Related to that is wrapper support - we've already dropped support for all non-browser wrappers. The remaining "wrappers" are actually true browser engines that are pretty much completely compatible with the existing engine, so it's more or less a finished job. I'd also note that most browsers manage regular updates without breaking the entire internet, so I'm sure apps will be fine too.

    Also related to that is performance - I'm willing to profile any .capxs that people send to me which have performance issues, and see if there are any bottlenecks in our engine. Most of the examples I see though are simply extreme cases of ignoring the performance guidelines and designing an incredibly inefficient project, or they otherwise exceed the hardware capabilities of the advice. Rarely is the C2 engine the bottleneck. In particular WebGL allows native-grade use of the GPU, so if your game is GPU bottlenecked, a native engine will not perform better. Modern mobile devices are also approximately as powerful as a cheap laptop - or more powerful - so if your game doesn't run on mobile, it probably won't run on low-end desktop systems either, and both types of system have plenty of power to deal with a well-designed game.

    3D - I've said it before and I'll say it again! It's a whole different product idea IMO, and we're going to stick to a 2D tool for now.

    As for our plans for 2015, there are a lot of good ideas in this thread, but they're not really possible until C3, which we plan to start addressing this year.

  • I would say that the current route Scirra is taking is fine.

    My wish is: 10 or 20% more time time spend on ways to improve the C2-performance. (I am not saying it is bad right now)

    For example: use of memory, or anything that can make the fps go up or memory usage go down. (and again, I am not saying it is bad right now ^_^)

  • Ashley: I agree completely about the idea of maintaining several different native engine. It is really a waste of resources.

    That is why I was sugesting haxe, which is a language that compiles down to native. You only write in one language.

    Now on the framework side I also agree there are differences, but that really depends on how well such framework is designed.

    snowkit/luxe engine for example is really well thought and modern in design. Everything I have tried works across all the targets, from mobile to desktop and webgl.

    You can also refer to Kha (https://github.com/KTXSoftware/Kha), still based on Haxe, that has full support even for consoles!

  • Ashley I have no idea if this post could be interesting to you or not, but the Haxe creator is a lovely chap and a friend of mine, if you want me to do the introduction.

    Bonus: we were on stage to talk about engines last month during a festival, and he has a very good idea / opinion of C2.

  • My only request for 2015 from C2 is for C2 to keep being C2. You guys are awesome and this software continues to improve at an astounding rate. With HTML5 finally reaching towards its potential, and with smartphone and tablet technology having moved forward so far already, it won't be long before the full power of C2 can be realized across the market.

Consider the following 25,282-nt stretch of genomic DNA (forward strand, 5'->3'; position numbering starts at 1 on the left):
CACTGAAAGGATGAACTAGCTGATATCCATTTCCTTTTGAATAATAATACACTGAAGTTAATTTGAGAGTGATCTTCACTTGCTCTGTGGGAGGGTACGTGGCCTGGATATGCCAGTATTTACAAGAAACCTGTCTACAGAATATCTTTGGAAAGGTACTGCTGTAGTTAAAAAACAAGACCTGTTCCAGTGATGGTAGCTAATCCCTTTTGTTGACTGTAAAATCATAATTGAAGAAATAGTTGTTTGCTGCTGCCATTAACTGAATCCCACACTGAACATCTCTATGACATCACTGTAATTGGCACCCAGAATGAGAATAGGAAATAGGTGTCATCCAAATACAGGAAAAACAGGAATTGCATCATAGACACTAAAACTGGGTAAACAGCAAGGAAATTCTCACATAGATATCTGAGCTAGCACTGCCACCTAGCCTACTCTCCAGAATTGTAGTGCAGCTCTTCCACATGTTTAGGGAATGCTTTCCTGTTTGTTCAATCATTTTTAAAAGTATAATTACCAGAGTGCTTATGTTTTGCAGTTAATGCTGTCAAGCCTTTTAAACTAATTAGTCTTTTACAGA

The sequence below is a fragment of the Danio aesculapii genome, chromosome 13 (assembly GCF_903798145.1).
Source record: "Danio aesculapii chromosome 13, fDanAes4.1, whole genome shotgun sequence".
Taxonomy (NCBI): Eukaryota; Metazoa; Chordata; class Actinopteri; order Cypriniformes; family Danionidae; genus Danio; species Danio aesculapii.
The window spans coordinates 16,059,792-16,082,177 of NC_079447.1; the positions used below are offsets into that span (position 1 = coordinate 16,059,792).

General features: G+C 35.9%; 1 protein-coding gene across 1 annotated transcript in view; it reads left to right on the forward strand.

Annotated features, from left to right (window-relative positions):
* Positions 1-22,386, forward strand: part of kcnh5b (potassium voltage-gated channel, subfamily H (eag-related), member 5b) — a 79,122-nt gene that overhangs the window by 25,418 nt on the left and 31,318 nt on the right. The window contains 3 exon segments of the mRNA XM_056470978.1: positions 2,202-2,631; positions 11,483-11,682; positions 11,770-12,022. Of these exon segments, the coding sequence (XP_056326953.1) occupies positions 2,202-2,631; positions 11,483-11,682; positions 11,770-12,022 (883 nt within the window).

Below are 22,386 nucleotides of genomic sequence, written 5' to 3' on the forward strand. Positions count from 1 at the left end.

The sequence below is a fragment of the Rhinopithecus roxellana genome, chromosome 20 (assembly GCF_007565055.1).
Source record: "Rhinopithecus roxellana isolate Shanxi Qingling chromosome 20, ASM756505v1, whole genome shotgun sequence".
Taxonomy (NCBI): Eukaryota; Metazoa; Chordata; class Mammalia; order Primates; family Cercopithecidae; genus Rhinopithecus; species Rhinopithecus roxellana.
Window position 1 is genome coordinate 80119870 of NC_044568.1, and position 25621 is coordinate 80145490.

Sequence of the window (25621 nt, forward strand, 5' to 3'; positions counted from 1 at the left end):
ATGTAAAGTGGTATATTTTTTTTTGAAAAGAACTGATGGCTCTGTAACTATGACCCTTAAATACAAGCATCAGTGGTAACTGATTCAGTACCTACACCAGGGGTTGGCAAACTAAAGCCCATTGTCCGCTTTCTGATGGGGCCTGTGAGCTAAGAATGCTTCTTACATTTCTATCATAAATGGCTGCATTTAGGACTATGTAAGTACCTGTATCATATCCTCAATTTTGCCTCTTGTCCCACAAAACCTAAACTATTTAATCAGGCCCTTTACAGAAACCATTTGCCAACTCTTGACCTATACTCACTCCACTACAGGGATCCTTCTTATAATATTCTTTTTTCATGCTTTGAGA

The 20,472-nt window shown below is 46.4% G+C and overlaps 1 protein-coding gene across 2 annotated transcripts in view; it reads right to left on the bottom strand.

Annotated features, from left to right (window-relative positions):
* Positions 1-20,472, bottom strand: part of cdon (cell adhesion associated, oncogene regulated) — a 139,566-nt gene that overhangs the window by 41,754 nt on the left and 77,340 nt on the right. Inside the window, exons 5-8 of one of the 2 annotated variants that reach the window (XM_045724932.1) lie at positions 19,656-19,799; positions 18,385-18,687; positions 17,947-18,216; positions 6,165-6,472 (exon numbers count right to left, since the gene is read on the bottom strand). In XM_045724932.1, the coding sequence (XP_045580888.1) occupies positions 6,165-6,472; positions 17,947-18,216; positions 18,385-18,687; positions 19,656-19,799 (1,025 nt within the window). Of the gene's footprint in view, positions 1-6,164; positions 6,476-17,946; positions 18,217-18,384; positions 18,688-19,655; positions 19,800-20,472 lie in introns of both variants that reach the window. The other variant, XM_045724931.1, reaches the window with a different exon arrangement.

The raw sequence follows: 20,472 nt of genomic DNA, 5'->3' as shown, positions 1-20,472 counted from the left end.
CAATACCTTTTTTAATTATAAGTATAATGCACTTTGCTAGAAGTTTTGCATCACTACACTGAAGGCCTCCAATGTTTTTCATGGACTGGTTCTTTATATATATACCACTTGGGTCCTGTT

Really great stuff here; please keep it going in 2015!

  • We look forward to seeing the new updates to C2 in this new year 2015!

    Ashley thanks for C2

  • Others ideas for Santa Ashley :

    Priority -1 : (more critical than 0 <img src="{SMILIES_PATH}/icon_razz.gif" alt=":P" title="Razz">)

    30 FPS MODE (or the ability to fix the framerate/frameskip) :

    I really prefer an fixed smooth 30 fps mode than a flickering 60 fps mode (47-58-43-60, .....)

    This will help a lot for less performance wrapper.

    (last HD game console use this, why not use ?)

    Exporter using other technologie

    Haxe is a great sample for new cross technologie.

    But i understand that you can't waste all that you have done allready with C2.

    But why can you try to mix the two solution ?

    Their not allways oposed or uncompatible.

    And we don't need to keep a true HTML5.

    I'm thinking of Croxit.


    An webview implantation using Haxe that have really fast performance.

    You use it simply like a exporter for HTML5 and if you write/use more your could acces advanced feature with the NME integration done in it.

    NO CONSTRUCT 3 !!!!!!

    for me if you're allready thinking in C3, it's that your actually choice (technologie) are good for a long time production cycle.

    And you can't shame us about the poor perf of html5 gaming.

    C2 is mainly a Game Engine so performance and trully export is the key.

    You make allready a impressive work for a none coder engine.

    It's fast easy and to use.

    But personnatly if you allready switch to C3, i'll think that i waste money on C2 and prefer to definitly switch my self on an other engine that i'm allready using like Unity3D or Godotengine (i need to really make some test to gamemaker for 2D project).

    Keep going on C2.

    Maybe you need to keep more calm on beta release.

    Make use only 1 beta/month but with more deep change <img src="{SMILIES_PATH}/icon_e_wink.gif" alt=";)" title="Wink">

    you make great work on C2 don't waste it <img src="{SMILIES_PATH}/icon_e_wink.gif" alt=";)" title="Wink">

  • Others ideas for Santa Ashley :

    Priority -1 : (more critical than 0 )

    30 FPS MODE (or the ability to fix the framerate/frameskip) :

    The last time this was tried the engine effectively collapsed on itself, C2 is fantastic, but the more I read about other users experiences (my work is on mobile, where FPS isn't a massive deal) "50+ FPS or go home" seems really apparent.

    Just throwing my 2 cents in, looked at Stencyl after reading about Haxe, they've got a great UI where things like sprite windows are displayed as tabs - I'd actually quite like that for C3. If only to get rid of having to resize and drag around the frame window/image canvas because they stack on top each other...

    In regards to C3, I welcome it, though the inevitable 6 month drought makes me sad. In an ideal world C2 would have modurality so the community could "take over" C2 development as Ashley worked on C3, but as modularity itself would require an architecture change it's logical that this will be a feature that will fall into C3s USPs.

    Which'll be great, because it has a real shot of turning what could be a slow start (as any new version of software would have) into a community supported one.